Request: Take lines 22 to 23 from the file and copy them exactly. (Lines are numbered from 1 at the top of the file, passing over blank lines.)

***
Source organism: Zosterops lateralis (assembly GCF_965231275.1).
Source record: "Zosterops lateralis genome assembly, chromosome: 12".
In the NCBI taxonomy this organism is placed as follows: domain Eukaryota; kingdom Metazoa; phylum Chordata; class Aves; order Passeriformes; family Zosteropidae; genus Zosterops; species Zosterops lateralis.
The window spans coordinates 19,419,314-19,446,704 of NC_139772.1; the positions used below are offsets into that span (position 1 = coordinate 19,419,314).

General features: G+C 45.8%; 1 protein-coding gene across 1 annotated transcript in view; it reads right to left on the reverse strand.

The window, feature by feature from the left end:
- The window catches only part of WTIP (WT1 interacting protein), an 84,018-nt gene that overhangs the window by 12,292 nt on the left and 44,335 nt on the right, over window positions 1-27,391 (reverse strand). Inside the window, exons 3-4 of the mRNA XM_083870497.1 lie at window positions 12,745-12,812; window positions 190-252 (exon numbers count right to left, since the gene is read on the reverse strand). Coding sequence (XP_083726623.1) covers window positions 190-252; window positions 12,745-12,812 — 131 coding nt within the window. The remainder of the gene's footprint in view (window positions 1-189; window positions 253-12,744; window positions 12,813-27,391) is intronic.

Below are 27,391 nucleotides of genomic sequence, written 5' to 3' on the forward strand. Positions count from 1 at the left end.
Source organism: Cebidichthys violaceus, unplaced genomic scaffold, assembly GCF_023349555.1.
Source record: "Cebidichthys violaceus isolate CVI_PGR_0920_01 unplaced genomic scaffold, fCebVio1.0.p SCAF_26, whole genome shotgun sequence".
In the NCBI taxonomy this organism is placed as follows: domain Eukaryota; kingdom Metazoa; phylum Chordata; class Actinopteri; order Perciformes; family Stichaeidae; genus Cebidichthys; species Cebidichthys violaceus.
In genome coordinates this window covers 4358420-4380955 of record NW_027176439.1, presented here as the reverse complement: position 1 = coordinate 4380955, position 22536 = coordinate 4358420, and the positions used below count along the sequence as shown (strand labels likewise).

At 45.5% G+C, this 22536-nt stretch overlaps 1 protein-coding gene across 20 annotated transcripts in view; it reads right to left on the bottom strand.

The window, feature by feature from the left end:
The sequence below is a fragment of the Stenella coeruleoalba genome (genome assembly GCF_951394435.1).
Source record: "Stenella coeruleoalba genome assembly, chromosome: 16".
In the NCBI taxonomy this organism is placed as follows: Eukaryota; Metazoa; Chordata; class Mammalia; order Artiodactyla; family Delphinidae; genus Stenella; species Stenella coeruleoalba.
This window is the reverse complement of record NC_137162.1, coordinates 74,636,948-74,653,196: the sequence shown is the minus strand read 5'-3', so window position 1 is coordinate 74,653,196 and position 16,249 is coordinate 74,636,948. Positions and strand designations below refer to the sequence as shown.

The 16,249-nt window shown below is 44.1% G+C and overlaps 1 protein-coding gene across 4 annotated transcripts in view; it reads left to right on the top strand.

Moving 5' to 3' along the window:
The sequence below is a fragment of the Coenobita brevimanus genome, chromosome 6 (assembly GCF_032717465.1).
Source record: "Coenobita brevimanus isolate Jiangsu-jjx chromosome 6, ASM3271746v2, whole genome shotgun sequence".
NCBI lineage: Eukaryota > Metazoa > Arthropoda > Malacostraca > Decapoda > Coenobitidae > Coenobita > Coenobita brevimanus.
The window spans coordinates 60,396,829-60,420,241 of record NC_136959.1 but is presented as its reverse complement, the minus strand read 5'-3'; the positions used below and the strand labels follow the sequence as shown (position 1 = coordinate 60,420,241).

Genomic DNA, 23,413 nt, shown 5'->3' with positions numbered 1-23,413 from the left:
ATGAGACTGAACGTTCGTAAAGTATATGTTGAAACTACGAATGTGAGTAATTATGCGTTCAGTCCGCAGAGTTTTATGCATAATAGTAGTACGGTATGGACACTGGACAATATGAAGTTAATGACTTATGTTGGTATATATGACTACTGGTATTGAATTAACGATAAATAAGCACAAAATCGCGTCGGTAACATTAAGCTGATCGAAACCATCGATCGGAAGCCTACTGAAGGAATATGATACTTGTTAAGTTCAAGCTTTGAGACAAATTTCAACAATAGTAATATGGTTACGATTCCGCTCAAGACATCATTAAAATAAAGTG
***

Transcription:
Source record: "Coenobita brevimanus isolate Jiangsu-jjx chromosome 6, ASM3271746v2, whole genome shotgun sequence".
NCBI lineage: Eukaryota > Metazoa > Arthropoda > Malacostraca > Decapoda > Coenobitidae > Coenobita > Coenobita brevimanus.